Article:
Brangelina Split: How International Media Covered It

Brad Pitt Angelina Jolie - Split - H - 2016
Jim Spellman/WireImage; Albert L. Ortega/Getty Images

A look at coverage around the world, from France and Germany to India and Australia.

The Brangelina split has made headlines around the world.

The morning after Angelina Jolie announced she was filing for a divorce from Brad Pitt, Germany's leading tabloid, Bild, splashed news of the split on its front page and atop its home page under a headline purportedly quoting Pitt saying that Jolie "had unleashed hell" with the filing.

The country's more somber broadsheets were less sensational and pushed news of the split below the fold or further down on their home pages, with the bulk of coverage focused on the he-said-she-said aspect of the story.

But Germany's flagship news program, Tagesschau on public broadcaster ARD, decided news of the bombing of an aid convoy in Syria and the plight of refugees was more important, bumping any Brangelina coverage off the air.

The divorce filing heard 'round the world did not fall on deaf ears in France, where the Jolie-Pitts have a home. Chateau Miraval, the family’s mansion nestled in the terraced hills of Var between Cannes and Marseille in the south of France, was the site of their wedding just two years ago and is the home of the eponymous rosé wine that has made a splash in supermarkets across the country.

The story received news coverage in daily papers Le Figaro and Le Parisien, topping the news of the hospitalization of former French President Jacques Chirac. It dominated blogs and tabloid websites like Closer, Public and Gala, while the French version of The Huffington Post led with a screaming headline Wednesday: “The role of a lifetime: ‘Brangelina’ — The end of the mythic, but not perfect, couple.”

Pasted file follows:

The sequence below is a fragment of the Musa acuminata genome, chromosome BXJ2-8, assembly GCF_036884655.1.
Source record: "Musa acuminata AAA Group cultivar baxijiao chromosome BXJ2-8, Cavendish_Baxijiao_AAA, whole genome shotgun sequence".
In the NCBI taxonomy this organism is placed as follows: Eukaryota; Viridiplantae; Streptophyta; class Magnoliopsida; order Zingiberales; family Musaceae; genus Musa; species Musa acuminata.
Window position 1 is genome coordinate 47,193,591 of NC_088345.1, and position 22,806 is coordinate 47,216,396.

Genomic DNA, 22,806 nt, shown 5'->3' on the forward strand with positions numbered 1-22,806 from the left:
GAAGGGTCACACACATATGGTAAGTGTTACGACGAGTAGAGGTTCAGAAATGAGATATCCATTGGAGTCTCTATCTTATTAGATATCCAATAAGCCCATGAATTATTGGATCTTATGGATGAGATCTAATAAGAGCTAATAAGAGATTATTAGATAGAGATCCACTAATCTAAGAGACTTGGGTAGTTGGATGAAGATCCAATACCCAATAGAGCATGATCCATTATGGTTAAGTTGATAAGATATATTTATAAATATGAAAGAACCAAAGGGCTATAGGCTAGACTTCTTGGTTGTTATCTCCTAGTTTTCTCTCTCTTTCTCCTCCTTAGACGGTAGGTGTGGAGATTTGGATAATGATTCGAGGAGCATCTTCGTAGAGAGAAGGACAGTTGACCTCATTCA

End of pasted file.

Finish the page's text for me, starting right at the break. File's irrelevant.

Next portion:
Mostly, the French news media has stayed away from fanning any speculative fires about the role of Pitt’s Allied co-star Marion Cotillard.

Cotillard appeared on the cover of this week’s Closer, which proclaimed the actress pregnant with her and long-term partner Guillaume Canet’s second child based on a paparazzi shot of her with a belly and a baggy dress at the premiere of It’s Only the End of the World. (Canet previously was married to Diane Kruger.)

And while the tabloids dissected the innocuous words of Canet on the TV chat show C a vous Monday night, when he joked, “I don’t know her very well,” when questioned about Cotillard’s least favorite vegetable, the publications carefully repeated American rumors without generating any of their own. They’ve reported that Cotillard is “devastated” by the link.

It’s not just speculation that French tabloids avoid, as some have been successfully sued for breach of privacy for reporting true stories.

European code, and particularly French law, has much tougher privacy protections than the U.S. Actress and producer Julie Gayet successfully sued tabloid Closer in 2014 for exposing her relationship with French President Francois Hollande, winning a 15,000 euro judgment from the magazine for breach of privacy. Gayet argued that she had not chosen to publicize the relationship previously, having tried successfully to keep her private life out of the tabloids since her divorce in 2006, and that the magazine profited from exposing her private life.